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model.Therefore,amodelcanbecalibratedbytuningitsparamete rssothatithasthe samepre-speciedspeedofresponseorDCgainasthoseobtained experimentally. Wedonotdealwithcalibrationinthissection.Instead,wechooseth eparametersof thefull-scalemodelaccordingtoASHRAEhandbook.Wecallthesev aluesASHRAE values,andtheywillbediscussedinsection 2.4.1 .Inthelow-ordermodels,however,we needawaytocomputetheeectiveresistanceandcapacitanceof theintegratedwall.We considerthesurfacesthatareaggregatedtoformtheintegrat edwalltobeparallel components,sothatthetotalcapacitanceisthesumofcapacita nceofeachsurface,and thetotalconductanceisthesumofconductance(inverseofres istance)ofeachsurface. 2.4.1ASHRAEValues ASHRAE(AmericanSocietyofHeating,AirconditioningandRefrigera tionengineers) handbook[ 1 ]describeshowtodeterminetheR,C(resistance/capacitance)va luesfora solidsurfacegivenitsmaterialandconstructiontype.Thisinforma tionisnowavailablein softwaresuchasHAP[ 5 ].TheresistancesandcapacitancesofaRCnetworkmodelare carefullychosentomodelthecombinedeectofconductionbetwe entheairmasses separatedbythesurface,aswellaslongwaveradiationandconve ctionbetweenthesurface andtheairmassincontactwithit[ 1 ],[ 14 26 ].Werefertoparametervaluessoobtained as\ASHRAEvalues".However,thereisuncertaintyintheseparam etervalues.First, informationonwallandwindowconstructionandmaterialarenotalw ayseasytoobtainfor existingbuildingsduetopoorrecordkeeping.Second,duetocrack sinwindowsandwalls, theeectiveresistanceofanwindowandwallislikelytobelowerthanw hatisinferred fromconstructiondata.Finally,ifawindoworadoorisopen,theee ctiveresistance couldbefarlowerthantheresistanceestimatedforaclosedwindow ordoor.Therefore althoughbeingavaluablereference,theASHRAEvaluesmaynotbet hebestparameter valuesforagivenroom.Hereweprovidestwosimulationsresultsusin gthefull-scalemodel withASHRAEvaluesastheirR,Cparametervalues.Figure 2-3 andFigure 2-4 arethe simulationsoftwodierentrooms(Room241andRoom243)inPughHa llonUFcampus. 22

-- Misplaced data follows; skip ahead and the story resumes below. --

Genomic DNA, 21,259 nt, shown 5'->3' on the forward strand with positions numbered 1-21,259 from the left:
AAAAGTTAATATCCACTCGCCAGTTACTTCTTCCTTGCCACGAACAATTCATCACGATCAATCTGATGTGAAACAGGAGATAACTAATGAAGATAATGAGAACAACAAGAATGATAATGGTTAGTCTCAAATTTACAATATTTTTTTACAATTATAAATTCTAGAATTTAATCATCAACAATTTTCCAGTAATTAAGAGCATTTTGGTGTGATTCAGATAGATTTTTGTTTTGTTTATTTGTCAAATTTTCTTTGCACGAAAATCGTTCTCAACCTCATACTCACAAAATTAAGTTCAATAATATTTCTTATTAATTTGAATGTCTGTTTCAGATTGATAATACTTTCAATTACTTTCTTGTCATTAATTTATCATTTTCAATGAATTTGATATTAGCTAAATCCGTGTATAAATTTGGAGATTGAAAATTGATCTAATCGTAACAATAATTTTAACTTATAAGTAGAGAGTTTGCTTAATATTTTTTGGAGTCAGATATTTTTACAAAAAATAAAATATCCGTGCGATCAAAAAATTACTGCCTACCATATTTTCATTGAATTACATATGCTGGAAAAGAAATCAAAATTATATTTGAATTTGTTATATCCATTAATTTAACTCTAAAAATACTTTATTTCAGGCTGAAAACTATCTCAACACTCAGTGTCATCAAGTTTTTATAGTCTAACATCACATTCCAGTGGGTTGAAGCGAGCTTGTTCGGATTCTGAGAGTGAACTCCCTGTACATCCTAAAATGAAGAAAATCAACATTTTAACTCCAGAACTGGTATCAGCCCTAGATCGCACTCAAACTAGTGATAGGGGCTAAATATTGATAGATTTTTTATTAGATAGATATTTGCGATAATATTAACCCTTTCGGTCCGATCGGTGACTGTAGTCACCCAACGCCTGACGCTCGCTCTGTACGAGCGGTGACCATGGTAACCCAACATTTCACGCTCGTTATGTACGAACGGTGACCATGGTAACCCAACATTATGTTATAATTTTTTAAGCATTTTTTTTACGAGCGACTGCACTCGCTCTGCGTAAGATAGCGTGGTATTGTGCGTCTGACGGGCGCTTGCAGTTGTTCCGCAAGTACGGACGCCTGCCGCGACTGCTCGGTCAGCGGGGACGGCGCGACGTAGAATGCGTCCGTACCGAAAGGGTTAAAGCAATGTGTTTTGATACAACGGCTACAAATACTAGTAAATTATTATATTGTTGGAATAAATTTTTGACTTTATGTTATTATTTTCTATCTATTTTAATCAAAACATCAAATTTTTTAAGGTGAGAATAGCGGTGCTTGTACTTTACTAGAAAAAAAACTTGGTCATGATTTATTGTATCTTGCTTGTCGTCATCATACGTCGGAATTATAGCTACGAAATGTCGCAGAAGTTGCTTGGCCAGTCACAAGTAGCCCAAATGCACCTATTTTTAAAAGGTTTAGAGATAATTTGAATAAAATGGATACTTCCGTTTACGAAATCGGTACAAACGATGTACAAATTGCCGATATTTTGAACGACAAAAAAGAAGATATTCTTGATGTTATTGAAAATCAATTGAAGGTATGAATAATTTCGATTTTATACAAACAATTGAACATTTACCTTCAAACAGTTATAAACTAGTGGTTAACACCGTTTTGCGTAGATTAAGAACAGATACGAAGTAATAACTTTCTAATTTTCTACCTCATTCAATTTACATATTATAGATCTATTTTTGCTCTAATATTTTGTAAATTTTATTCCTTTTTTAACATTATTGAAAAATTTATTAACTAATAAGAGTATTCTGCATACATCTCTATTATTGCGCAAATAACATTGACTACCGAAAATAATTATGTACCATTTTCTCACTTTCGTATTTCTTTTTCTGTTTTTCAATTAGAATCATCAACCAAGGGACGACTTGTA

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6pm 9pm 12am 3am 6am 68 69 70 71 72 73 74 TimeTemp (F) Simulated Measured Figure2-3.SimulationofRoom241withASHRAEvaluesasparameters 6pm 9pm 12am 3am 6am 68 70 72 74 76 78 TimeTemp (F) Simulated Measured Figure2-4.SimulationofRoom243withASHRAEvaluesasparameters Asshowninthegures,ASHRAEvaluesprovidesgoodpredictionfor Room241,but notforRoom243.Therefore,thereisaneedto identify/estimate R,Cparametersfrom measureddata,aprocessreferredtoasmodelcalibrationand/o rsystemidentication. 2.4.2TimeDomainComparison WepickRoom241forthefollowingcomparison.Thereasonisthatthe ASHRAE valuesalreadyhavegoodpredictionpowerforthisroom,thusweca ncomparethe dierencebetweenmodelstructureswithoutcalibratingthemode ls.Thetimedomain comparisonsofthefull-scaleandreducedmodel(alongwithmeasur edtemperaturesfrom 23

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thethreedatasetsdescribedinSection 3.1 )areshowninFigure 2-5 .Weseethatthe full-scalemodelandsecondordermodelhaveverysimilarprediction .Predictionerrorsare bothsmallerthan1 o F .Firstordermodelunder-predictedthetemperaturealittlemore thantheothertwomodels,butstillwithinreasonablerange,withpr edictionerrorunder 2 o F 6pm 9pm 12am 3am 6am 66 68 70 72 74 Temp (F) Mearsured Full-scale 2nd order 1st order 6pm 9pm 12am 3am 6am 70 72 74 76 78 Temp (F) 6pm 9pm 12am 3am 6am 70 75 80 Temp (F) Data set A Data set C Data set B Figure2-5.TimedomaincomparisonofdierentmodelsRemark2.1. Inalltimedomainsimulationsinthisthesis,weusedaconst antloadof Q ( t ) 50 W .Thoughthethreedatasetswascollectedatnightwithnoocc upants,initial comparisonshowedthatallthemodelsunder-predictedthem easuredtemperature,nomatter whatR,Cparametervaluesarechosen.Weconjecturethatana dditionalheatgaindueto thecomputersintheroomwaspresent.AninactivedesktopPC &monitorcanproduce 20-30Wofheat,andanidledesktopprintercanproduce10-35 W[ 1 ].Sowepicked 50 W asasomewhatad-hocestimate. 24